While omega-3 pills significantly improved DED signs and symptoms from baseline to three months of treatment, beyond this, the intervention showed no clear benefit. Photo: Luis Rojas, OD. Click image to enlarge.
Over the last few years, several studies have investigated the potential benefit of omega-3 fatty acid supplementation in the treatment of dry eye disease (DED). However, to date, such literature—including the widely reported DREAM study—has not provided convincing evidence that omega-3 fatty acids are effective in controlling DED symptoms or progression; rather, the pills showed results similar to the placebo.
While the original DREAM study only followed patients for 12 months, researchers—again led by study chair Penny Asbell, MD—recently obtained an additional year of data from moderate-to-severe DED patients who had been initially randomized to receive omega-3 pills the first year. During the second year, these participants (n=43) were re-randomized to either continue with omega-3 (n=22) or switch to placebo (n=21). The team evaluated the progression of DED symptoms and signs over the two years with follow-ups at baseline, three, six, 12, 18 and 24 months. They presented their findings yesterday afternoon at ARVO 2023 in New Orleans.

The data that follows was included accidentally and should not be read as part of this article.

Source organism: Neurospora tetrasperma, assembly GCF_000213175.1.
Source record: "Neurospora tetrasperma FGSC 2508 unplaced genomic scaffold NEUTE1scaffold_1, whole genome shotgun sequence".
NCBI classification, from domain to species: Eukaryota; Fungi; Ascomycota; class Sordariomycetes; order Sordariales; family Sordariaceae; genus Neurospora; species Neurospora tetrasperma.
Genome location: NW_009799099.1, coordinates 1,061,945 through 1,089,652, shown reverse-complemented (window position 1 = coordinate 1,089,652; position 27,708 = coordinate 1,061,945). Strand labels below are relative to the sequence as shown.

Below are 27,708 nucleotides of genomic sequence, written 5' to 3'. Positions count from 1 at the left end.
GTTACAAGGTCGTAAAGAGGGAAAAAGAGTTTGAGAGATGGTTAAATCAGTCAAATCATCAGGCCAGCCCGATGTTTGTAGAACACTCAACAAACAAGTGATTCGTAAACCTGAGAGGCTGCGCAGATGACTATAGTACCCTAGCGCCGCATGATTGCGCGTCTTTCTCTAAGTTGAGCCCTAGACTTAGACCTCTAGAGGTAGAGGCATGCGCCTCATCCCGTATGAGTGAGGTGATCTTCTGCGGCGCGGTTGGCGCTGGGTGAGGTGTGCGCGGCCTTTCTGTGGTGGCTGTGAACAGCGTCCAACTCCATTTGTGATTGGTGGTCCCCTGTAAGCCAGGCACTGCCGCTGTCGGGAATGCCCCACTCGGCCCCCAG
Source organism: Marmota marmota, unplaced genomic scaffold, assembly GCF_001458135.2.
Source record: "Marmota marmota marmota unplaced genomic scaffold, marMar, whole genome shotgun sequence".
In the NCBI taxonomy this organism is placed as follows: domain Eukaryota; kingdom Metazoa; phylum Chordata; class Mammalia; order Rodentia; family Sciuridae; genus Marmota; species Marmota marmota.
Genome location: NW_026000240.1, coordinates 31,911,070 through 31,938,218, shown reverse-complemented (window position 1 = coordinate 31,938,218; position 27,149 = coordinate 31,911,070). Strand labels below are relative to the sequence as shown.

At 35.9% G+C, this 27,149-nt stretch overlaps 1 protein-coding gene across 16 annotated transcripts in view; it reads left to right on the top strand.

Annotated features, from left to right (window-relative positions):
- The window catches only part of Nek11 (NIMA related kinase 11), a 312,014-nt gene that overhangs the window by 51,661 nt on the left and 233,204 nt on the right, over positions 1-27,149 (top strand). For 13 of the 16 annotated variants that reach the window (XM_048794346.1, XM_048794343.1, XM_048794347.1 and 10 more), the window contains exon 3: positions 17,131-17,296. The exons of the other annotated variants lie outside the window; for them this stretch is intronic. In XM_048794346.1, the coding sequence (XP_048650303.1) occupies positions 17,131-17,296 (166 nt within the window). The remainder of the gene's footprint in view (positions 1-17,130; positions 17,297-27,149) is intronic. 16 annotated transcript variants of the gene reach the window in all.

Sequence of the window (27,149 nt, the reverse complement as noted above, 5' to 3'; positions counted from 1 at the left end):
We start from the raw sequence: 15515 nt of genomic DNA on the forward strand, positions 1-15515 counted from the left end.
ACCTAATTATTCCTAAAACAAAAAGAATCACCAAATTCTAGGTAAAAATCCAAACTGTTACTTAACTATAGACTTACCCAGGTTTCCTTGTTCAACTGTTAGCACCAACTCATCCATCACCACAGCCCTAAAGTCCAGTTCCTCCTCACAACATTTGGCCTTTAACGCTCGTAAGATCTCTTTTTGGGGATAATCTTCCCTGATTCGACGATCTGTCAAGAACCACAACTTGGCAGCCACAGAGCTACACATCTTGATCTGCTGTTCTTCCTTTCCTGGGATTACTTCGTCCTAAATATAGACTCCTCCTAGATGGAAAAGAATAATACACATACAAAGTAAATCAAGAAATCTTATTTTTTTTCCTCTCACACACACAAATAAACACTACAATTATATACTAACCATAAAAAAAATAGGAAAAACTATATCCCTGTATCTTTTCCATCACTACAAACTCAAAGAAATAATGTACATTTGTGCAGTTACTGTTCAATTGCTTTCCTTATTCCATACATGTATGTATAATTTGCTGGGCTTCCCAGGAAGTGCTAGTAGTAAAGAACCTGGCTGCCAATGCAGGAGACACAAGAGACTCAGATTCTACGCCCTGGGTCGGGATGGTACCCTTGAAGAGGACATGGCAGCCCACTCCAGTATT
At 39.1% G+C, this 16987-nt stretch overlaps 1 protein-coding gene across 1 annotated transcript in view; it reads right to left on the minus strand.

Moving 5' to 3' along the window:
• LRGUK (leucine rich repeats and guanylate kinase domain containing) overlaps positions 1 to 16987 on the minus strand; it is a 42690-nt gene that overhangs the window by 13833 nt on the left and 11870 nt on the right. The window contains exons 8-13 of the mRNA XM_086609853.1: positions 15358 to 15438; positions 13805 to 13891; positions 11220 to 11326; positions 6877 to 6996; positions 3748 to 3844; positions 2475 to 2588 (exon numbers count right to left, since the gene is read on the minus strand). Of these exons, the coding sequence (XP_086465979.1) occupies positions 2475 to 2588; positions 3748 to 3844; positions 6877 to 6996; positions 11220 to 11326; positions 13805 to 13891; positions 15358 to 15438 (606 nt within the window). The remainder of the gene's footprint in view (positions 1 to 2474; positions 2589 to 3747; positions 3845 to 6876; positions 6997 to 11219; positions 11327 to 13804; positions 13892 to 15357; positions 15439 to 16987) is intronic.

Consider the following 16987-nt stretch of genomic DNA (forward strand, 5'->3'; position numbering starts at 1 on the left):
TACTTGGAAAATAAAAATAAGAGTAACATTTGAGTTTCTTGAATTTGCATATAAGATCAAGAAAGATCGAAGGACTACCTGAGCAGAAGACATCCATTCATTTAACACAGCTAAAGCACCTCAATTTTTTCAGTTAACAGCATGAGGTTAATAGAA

The data showed that at three months, DED patients taking omega-3 showed significant improvements in Ocular Surface Disease Index and Brief Ocular Discomfort Index scores and less use of artificial tears or gel; however, after this period (an additional six to 24 months), DED symptoms and treatments remained stable. There were also no significant changes over two years in corneal staining, tear film breakup time, Schirmer test, meibomian gland dysfunction, tear osmolarity or noninvasive keratography measures in patients treated with omega-3. The only DED metric that did show a significant change in the treatment group over two years was conjunctival staining score.
The researchers explained in their abstract that the significant improvement in subjective DED symptoms in the first three months of omega-3 treatment could be chalked up to a placebo effect or regression to the mean. Due to this observation, they noted that “future clinical trials of DED should consider the short-term placebo effect of treatments on DED symptoms.”
The results of this randomized follow-up study on the DREAM cohort suggest that omega-3 supplementation and observation promote comparable treatment outcomes over two years in DED patients. Additionally, the researchers concluded in their abstract that “these results do not support progression of DED over the two years of observation.”
Original abstract content © Association for Research in Vision and Ophthalmology 2023.
Daniel Lee D, Yu Y, Bunya VY, et al. Two-year progression of dry eye disease in the dry eye assessment and management (DREAM) study. ARVO 2023 annual meeting.